This bundle includes the following:
Smegma "Infringements" (LP)
**Edition of 230** This is alga marghen’s third installment of Smegma’s original “Suburban Primitive Avant-folk music” Period (1973-1975) based in Pasadena, featuring three previously unreleased tracks from the deep vault of their home recordings. In the beginning, the Band Smegma had only one rule. No Musicians.
Starting from scratch, they took the Road much less traveled. They were inspired by outsider musical artists of the time such as John Cage, Sun Ra, Captain Beefheart, Wild Man Fisher, Art Ensemble Of Chicago, etc. and they recorded every experiment with youthful enthusiasm. Mostly they only succeeded in tormenting their own friends and neighbors (except for the few who joined the band), but somehow they never chose imitation, but stumbles on a path that allowed Past (shamanistic) and Future (space) sounds to lead the way.
The titled track gently pulls you in and carries you off with a way-out inner-mind group Jamming/not-Jamming trip, featuring Prepared Piano, Modular Synthesizer, Human Mouth sounds, Pan Pipes, Tabla and Electric Bass Guitar. “Rainy Day Mushroom Pillow” (definitely not the 1960s pop Hit) rips you straight into a high energy New Year's Eve Party Jam, in a romping free jazz style with stream of consciousness vocals and exuberant alto sax solos.
Side B starts with Beatnik finger Popping and wild dogs barking from a record player, while breathless flute playing leads you down the rabbit hole of mysterious group vocalizing, including imitating the cry of the wild Tropical Parrots that lived in the palm trees in the front yard of the house in Pasadena that they had lived in.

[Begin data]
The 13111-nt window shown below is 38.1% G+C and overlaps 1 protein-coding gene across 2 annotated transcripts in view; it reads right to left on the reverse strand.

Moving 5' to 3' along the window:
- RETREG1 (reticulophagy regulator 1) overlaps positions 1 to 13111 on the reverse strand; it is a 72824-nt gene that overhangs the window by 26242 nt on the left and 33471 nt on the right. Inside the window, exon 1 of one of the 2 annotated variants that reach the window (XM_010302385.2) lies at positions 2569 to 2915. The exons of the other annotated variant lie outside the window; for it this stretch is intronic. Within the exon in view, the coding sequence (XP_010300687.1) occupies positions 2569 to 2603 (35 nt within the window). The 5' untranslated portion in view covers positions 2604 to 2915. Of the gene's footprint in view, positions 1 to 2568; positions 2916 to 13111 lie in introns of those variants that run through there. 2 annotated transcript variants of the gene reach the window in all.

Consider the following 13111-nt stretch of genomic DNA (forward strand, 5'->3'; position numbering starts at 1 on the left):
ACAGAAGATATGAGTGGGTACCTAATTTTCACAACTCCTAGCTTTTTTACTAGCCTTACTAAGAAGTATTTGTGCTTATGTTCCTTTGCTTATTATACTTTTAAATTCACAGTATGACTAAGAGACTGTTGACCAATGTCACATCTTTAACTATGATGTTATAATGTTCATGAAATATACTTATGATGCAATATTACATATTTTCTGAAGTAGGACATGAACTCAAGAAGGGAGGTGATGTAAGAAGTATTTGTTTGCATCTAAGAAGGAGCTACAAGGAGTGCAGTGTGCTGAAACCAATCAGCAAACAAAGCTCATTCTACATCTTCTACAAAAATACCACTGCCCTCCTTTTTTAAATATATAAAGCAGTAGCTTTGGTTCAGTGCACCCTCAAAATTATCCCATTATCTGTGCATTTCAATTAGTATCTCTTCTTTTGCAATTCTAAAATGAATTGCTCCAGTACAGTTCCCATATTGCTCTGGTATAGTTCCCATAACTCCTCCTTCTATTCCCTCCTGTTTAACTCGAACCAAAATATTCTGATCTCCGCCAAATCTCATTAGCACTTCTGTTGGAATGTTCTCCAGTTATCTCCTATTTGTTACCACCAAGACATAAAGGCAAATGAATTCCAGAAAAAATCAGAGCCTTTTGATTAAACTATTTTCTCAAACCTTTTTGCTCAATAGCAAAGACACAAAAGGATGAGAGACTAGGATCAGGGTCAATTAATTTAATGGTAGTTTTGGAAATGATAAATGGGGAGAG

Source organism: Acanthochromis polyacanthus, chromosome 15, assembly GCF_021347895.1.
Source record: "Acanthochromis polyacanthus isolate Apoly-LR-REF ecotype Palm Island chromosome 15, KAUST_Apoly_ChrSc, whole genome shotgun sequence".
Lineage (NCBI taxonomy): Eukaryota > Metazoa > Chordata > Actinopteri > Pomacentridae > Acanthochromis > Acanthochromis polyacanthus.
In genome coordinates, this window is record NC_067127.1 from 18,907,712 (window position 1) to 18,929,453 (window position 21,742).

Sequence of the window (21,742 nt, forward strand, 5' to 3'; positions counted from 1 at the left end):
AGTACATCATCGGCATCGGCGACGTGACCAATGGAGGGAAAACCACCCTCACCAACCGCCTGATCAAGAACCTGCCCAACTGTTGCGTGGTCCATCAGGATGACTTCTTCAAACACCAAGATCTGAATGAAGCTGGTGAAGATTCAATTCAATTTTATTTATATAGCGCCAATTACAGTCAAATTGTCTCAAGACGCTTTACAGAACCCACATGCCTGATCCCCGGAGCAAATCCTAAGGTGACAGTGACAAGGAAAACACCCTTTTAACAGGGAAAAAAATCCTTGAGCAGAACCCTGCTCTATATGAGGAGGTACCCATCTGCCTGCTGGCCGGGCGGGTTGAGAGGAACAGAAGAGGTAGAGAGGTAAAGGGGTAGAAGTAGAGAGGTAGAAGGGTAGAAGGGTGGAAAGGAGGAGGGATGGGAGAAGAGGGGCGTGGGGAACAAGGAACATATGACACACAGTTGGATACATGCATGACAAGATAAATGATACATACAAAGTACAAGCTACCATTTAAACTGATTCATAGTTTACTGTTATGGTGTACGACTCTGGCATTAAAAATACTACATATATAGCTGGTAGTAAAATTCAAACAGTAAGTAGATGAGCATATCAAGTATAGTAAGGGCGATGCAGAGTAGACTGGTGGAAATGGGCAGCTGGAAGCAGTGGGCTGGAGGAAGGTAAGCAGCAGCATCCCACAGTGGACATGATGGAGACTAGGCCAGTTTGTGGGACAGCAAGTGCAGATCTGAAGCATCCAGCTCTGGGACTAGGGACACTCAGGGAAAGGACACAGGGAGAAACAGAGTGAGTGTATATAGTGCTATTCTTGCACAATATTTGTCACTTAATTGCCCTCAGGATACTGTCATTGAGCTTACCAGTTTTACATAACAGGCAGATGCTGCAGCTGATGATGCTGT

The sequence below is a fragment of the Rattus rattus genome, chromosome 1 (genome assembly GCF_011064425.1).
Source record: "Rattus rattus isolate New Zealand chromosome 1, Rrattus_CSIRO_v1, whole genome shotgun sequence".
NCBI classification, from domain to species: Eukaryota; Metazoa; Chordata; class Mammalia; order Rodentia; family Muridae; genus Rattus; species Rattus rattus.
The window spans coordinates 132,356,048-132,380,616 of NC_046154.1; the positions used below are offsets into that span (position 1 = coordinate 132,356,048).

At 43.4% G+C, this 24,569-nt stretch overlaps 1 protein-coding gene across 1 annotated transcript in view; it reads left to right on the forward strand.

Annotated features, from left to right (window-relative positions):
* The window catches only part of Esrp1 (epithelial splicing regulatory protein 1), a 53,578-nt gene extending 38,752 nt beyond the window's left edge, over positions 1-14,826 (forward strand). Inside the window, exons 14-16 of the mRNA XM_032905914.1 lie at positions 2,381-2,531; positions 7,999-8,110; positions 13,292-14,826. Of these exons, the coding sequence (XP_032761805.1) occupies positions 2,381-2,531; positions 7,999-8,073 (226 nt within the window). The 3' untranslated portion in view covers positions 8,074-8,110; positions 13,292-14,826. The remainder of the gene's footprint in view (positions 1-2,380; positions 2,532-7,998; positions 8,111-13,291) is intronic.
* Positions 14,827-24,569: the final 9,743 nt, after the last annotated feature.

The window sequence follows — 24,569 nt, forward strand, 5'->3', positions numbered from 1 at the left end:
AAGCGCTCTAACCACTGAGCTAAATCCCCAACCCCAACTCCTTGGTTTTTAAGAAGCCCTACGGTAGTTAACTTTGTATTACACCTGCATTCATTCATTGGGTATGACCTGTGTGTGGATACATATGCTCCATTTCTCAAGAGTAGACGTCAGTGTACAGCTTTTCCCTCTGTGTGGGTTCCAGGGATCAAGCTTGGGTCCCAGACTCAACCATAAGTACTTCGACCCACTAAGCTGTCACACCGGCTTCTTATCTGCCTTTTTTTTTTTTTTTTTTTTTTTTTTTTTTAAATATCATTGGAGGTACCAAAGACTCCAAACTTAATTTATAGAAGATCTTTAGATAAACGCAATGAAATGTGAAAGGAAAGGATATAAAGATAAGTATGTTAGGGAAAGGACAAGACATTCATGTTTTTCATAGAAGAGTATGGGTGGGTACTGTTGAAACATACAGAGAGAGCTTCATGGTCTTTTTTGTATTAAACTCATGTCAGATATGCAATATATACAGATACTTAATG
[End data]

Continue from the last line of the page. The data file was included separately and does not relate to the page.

Always out of sync with their own time, 49 years later, these tracks still throb and pulsate Beautifully with their own inner logic.
LAFMS - Los Angeles Free Music Society "35 S. Raymond Avenue" (LP)
**New edition of 100 numbered copies presented in a hand-coloured sleeve** One afternoon in 1975, friend and fellow music traveler, Harold Schroeder, showed up at Poo-Bah Record Shop where Tom Recchion worked selling records and experimental music to people, forcing them to buy albums that he swore would change their lives. Harold asked if Tom wanted to share in a studio space close to the shop. After seeing it Tom immediately said "YES!". They moved in and divided the space in half. On Tom's half he made drawings, paintings, performances, video, sculptures, installations, and music. Harold had his all set up for music with his newly acquired Steiner-Parker synth and guitars and things. At the beginning, they played under the name The Two Who Do Duets. Soon the late-night jam sessions that took place in the back of Poo-Bah moved over to the fourth floor of 35 South Raymond. It was pretty beat up and derelict, the way one imagines an artist's studio to look. They could make all the noise they wanted. No one else was on their floor. The music heard on this LP has remained unheard since it was recorded and was created just before and right after the inaugural concert by the Los Angeles Free Music Society (LAFMS) groups Le Forte Four, Doo-Dooettes, and Ace & Duce. That concert took place in late January 1976. The sessions on this release feature members of the newly formed and expanded Doo-Doettes, which now included Dennis Duck, Juan Gomez, Harold Schroeder, and Tom Recchion, as well as Ju Suk Reet Meate from Smegma and Ace, of Ace & Duce. 35 S. Raymond eventually became a sort of LAFMS headquarters, with Chip Chapman of Le Forte Four, artist and future Extended Organ vocalist/guitarist Paul McCarthy, and soon to become singer for Nervous Gender, punk/folk artist Phranc, who along with many other artists and musicians, moved into the building. 35 S. Raymond allowed for free expression and explorations of all sorts.
Some wild parties ensued, not to mention the luxury of endless hours of experimentation. Parking was free and so was the art and music. Ace found the tapes for side one ("Tom's Studio") in his archive and Ju Suk Reet Meate found the tapes for side two ("50 Of Every American Are Machines") and edited them both for this release. No overdubs or remixing was employed.